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Treaty of August 30, 1819

A treaty made and concluded by Benjamin Parke, a commissioner on the part of the United States of America, of the one part, and the Chiefs, Warriors, and Head Men, of the tribe of Kickapoos of the Vermilion, of the other part. Article I. The Chiefs, Warriors, and Head Men, of the said tribe, agree to cede, and hereby relinquish, to the United States, all the lands which the said tribe has heretofore possessed, or which they may rightfully claim, on the Wabash river, or any of its waters. Article II. And to the end that the United States may be enabled to fix with the other Indian tribes a boundary between their respective claims, the Chiefs, Warriors, and Head Men, of the said tribe, do hereby declare, that their rightful claim is as follows, viz: beginning at the northwest corner of the Vincennes tract; thence, westward, by the boundary established by treaty with the Piankeshaws, on the thirtieth day of December, eighteen hundred and five, to the dividing ridge between the waters of the Embarras and the Little Wabash; thence, by the said ridge, to the source of the Vermilion river; thence, by the same ridge, to the head of Pine creek; thence, by the said creek, to the Wabash river; thence, by the said river, to the mouth of the Vermilion river, and thence by the Vermilion, and the boundary heretofore established, to the place of beginning. Article III. The said Chiefs, Warriors, and Head Men, of the said tribe, agree to relinquish, and they do hereby exonerate and discharge the United States from, the annuity of...

Treaty of September 2, 1815

A treaty of peace and friendship, made and concluded between William Clark, Ninian Edwards, and Auguste Chouteau, Commissioners Plenipotentiary of the United States of America, on the part and behalf of the said States, of the one part; and the undersigned Chiefs, Warriors, and Deputies, of the Kickapoo Tribe or Nation, on the part and behalf of the said Tribe or Nation, of the other part. The parties being desirous of re-establishing peace and friendship between the United States and the said tribe or nation, and of being placed in all things, and in every respect, on the same footing upon which they stood before the war, have agreed to the following articles: Article 1. Every injury or act of hostility by one or either of the contracting parties towards the other, shall be mutually forgiven and forgot. Article 2. There shall be perpetual peace and friendship between all the citizens of the United States of America, and all the individuals composing the said Kickapoo tribe or nation. Article 3. The contracting parties do hereby agree, promise, and oblige themselves, reciprocally, to deliver up all the prisoners now in their hands (by what means so ever the same may have come into their possession) to the officer commanding at Fort Clarke, on the Illinois river, to be by him restored to their respective nations as soon as it may be practicable. Article 4. The contracting parties, in the sincerity of mutual friendship, recognize, re-establish, and confirm, all and every treaty, contract, and agreement, heretofore concluded between the United States and the Kickapoo tribe or nation. In witness whereof, the...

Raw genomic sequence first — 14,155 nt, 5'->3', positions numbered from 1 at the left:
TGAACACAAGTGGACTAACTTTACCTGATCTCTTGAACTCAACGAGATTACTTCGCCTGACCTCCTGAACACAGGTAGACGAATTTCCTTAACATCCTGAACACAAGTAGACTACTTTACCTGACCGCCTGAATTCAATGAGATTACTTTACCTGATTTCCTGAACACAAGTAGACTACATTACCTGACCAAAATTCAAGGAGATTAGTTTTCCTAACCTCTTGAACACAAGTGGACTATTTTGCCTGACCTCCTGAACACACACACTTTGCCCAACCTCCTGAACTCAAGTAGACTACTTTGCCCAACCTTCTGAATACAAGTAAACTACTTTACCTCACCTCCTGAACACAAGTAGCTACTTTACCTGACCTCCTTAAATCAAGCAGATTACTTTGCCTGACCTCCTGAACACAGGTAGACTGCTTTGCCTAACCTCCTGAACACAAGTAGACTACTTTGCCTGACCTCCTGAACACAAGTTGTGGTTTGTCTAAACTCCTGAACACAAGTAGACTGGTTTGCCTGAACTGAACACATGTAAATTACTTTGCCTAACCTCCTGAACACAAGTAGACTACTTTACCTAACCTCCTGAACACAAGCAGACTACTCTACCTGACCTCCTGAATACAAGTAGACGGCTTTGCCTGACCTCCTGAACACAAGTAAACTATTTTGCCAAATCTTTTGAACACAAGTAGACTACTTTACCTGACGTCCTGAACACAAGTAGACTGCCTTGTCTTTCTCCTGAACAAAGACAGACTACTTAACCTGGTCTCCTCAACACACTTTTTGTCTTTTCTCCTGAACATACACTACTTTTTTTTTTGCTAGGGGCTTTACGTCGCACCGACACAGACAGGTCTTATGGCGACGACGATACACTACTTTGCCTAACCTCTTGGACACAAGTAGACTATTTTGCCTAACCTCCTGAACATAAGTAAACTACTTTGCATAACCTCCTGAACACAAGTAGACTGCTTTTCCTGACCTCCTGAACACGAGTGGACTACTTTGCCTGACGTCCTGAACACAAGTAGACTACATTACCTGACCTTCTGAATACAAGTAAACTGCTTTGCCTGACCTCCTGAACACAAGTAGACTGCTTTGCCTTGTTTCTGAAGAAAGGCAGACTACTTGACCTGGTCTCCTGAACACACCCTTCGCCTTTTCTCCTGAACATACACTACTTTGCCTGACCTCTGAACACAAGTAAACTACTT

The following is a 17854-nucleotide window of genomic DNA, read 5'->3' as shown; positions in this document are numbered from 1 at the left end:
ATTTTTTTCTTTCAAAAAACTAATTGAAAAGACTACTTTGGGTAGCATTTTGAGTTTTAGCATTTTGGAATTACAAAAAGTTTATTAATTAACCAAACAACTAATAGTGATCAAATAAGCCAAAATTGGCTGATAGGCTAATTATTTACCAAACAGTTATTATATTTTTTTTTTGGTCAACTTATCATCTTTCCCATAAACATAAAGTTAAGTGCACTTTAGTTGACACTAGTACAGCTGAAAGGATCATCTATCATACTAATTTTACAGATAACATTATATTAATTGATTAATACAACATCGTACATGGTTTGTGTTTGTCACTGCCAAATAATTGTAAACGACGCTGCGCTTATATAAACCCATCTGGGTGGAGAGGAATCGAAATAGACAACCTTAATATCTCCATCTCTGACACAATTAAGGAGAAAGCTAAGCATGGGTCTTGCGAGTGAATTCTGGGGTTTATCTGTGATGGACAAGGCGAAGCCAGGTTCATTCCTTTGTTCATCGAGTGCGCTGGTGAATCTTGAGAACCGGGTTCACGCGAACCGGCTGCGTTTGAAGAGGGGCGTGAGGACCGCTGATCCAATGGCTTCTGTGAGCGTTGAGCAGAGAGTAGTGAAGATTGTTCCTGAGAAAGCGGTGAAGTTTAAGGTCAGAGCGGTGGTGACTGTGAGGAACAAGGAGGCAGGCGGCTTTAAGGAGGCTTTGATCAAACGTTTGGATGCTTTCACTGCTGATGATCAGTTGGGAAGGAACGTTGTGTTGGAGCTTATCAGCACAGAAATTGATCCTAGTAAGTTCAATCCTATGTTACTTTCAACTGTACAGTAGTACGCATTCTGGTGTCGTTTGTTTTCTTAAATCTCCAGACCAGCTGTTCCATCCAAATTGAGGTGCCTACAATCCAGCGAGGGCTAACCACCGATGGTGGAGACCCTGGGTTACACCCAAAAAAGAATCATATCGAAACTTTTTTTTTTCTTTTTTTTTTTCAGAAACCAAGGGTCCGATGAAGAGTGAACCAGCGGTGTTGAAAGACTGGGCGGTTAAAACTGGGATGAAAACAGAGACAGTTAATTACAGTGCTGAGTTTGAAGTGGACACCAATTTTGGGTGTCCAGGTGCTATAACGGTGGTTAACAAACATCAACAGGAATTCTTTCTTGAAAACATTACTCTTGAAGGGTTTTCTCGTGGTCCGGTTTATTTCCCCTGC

Indian Treaties Makah to Muscogee